The key to a long-lasting conversion van is routine maintenance. It’s essential to check fluid levels, rotate tires, and have brakes and engines inspected. Doing so helps to prevent surprises that could lead to costly repairs and downtime. When you rely on your handicap van to transport family members or to run a business, keeping it on the road is crucial.
But there’s more to routine maintenance than checking for problems. Keeping it clean is essential, too.
Clean the Interior Regularly
Vehicles can get pretty messy on the inside, and handicap vans are no exception. There may be trash, spills, and dirt on the floor and seats. Don’t let it pile up, or stains can set in that will be more challenging to remove. Get in the habit of disposing of any trash left in the vehicle after each use. And vacuum floors, carpeting, and upholstery at least once a month.
Basic Exterior Cleaning
A drive-thru car wash may not be able to clean everything, especially on a full-size conversion van. However, it will give you a start on cleaning and make your job easier. Try to find a car wash that can reach the top of the van and underneath. Call ahead to make sure they can safely accommodate your handicap vehicle.
The undercarriage is especially vulnerable to dirt and grime, especially during the winter. If you don’t have access to a car wash, look for a mobile car washing service that can clean any problematic areas for you.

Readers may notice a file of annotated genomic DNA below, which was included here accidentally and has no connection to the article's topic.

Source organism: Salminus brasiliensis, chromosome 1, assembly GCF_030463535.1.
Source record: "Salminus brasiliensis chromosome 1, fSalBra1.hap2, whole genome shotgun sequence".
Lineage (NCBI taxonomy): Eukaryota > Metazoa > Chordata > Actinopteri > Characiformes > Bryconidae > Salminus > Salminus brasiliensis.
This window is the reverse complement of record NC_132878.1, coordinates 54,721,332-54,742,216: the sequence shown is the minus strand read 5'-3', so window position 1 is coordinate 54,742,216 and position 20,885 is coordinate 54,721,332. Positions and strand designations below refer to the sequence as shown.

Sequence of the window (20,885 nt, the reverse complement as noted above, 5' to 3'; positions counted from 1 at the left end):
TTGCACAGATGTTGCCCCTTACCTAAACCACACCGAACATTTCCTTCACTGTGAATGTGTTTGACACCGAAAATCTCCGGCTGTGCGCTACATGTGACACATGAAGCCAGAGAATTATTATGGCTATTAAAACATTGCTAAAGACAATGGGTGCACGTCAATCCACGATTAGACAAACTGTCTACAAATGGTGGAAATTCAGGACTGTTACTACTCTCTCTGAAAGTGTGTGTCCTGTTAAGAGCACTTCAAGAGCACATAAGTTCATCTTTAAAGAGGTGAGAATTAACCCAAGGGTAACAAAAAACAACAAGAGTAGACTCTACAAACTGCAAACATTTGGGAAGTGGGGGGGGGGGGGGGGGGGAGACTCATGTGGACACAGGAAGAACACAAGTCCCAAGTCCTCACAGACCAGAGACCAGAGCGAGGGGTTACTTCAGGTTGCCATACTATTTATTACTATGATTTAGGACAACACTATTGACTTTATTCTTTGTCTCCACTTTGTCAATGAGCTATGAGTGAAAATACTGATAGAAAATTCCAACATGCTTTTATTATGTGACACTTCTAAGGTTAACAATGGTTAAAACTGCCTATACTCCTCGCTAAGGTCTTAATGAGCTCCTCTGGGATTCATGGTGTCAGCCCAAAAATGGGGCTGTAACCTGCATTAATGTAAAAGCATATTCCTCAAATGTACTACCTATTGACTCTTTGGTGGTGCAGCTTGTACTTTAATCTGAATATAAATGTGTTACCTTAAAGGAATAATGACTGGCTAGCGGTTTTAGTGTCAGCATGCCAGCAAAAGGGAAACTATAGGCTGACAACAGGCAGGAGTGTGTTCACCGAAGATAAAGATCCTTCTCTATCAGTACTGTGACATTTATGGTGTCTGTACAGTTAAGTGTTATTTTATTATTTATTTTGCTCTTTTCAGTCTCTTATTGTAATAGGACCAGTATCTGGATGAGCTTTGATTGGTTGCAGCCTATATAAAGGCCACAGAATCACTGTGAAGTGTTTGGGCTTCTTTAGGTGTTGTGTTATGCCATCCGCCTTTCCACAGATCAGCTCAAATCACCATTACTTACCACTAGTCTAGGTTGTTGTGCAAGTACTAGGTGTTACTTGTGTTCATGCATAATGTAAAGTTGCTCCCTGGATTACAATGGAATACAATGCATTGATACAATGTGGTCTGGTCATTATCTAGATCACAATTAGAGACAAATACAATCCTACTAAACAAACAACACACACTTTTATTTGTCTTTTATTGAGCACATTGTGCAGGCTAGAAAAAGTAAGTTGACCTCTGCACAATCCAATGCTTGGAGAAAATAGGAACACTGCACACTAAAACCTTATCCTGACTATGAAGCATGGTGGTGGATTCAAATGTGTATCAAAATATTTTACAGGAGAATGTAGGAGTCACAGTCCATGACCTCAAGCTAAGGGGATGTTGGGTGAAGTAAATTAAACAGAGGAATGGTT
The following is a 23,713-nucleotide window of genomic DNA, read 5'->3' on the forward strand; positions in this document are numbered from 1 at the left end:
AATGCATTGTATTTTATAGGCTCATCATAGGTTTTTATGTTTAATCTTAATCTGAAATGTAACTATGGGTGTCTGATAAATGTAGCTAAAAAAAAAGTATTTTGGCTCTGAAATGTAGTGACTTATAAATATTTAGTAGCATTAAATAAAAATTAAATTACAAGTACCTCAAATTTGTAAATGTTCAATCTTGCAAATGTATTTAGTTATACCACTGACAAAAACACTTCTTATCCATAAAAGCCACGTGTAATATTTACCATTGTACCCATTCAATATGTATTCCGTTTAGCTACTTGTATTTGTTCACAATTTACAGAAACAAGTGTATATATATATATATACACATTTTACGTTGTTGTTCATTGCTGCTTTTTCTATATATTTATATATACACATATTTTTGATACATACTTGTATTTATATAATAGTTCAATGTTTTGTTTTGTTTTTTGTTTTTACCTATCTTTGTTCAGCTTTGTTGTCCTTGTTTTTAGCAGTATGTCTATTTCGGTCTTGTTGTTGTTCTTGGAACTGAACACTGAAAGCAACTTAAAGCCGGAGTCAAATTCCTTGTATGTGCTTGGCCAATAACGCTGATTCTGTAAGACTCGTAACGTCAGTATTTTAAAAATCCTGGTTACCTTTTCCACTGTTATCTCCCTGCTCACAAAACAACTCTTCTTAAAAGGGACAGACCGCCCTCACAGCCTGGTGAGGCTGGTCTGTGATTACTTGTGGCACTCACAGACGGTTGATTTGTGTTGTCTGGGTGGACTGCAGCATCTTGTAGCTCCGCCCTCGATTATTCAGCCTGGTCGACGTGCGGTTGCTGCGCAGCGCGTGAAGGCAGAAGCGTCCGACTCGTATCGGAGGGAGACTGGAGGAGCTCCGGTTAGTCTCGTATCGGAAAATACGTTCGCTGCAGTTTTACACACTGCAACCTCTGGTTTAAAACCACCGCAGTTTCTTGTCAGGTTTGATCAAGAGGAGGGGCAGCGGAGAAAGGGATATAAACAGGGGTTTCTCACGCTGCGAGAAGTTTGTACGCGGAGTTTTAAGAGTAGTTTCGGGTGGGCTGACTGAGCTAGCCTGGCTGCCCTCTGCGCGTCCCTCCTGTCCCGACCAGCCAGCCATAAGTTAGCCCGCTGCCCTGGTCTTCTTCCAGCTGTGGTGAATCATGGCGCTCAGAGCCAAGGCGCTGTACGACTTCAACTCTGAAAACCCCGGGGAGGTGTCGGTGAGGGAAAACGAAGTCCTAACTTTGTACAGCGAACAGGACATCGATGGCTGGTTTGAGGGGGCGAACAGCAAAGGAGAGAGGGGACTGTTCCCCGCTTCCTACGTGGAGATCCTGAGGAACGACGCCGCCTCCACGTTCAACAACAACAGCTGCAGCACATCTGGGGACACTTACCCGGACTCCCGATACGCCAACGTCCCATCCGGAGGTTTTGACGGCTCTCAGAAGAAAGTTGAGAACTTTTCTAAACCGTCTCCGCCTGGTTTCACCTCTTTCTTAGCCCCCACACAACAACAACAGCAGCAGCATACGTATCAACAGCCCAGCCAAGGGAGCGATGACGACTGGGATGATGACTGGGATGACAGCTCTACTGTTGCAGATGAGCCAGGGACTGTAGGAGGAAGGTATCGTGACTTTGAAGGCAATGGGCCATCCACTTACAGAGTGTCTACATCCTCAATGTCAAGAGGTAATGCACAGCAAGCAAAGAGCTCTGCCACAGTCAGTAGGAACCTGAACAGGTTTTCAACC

Clean Debris from Roads
Salt, gravel and other road debris can inflict damage and rust your undercarriage. Rusting could impact the functionality of sliding doors, ramps, and lifts on rear-entry handicap vans. You will want to get rid of any road debris before it has a chance to cause any significant damage.
Pay Attention to Doors, Ramps, and Lifts
If the door track begins to rust or incurs damage, it will impact its safe operation. If it is heavily damaged, the door may stop opening or closing altogether. Dirt and debris can also affect ramps and lifts. Check these areas regularly, clean them when necessary, and test for mechanical issues.
Establish a Cleaning Schedule
Don’t wait for problems to arise – make sure to clean your van often. Cleanings should occur at least once a month, but more often for more frequent use. You could schedule light cleanings every week or every other week, and a heavy-duty, top-to-bottom cleaning once a month.
Maintain Resale Value
Routine maintenance will keep your van on the road longer. Setting a schedule for oil changes, tire rotations, and inspections will help your van last longer, but you shouldn’t rely on these tasks alone. Maintaining a clean vehicle will help prolong its useful life and help keep its resale value.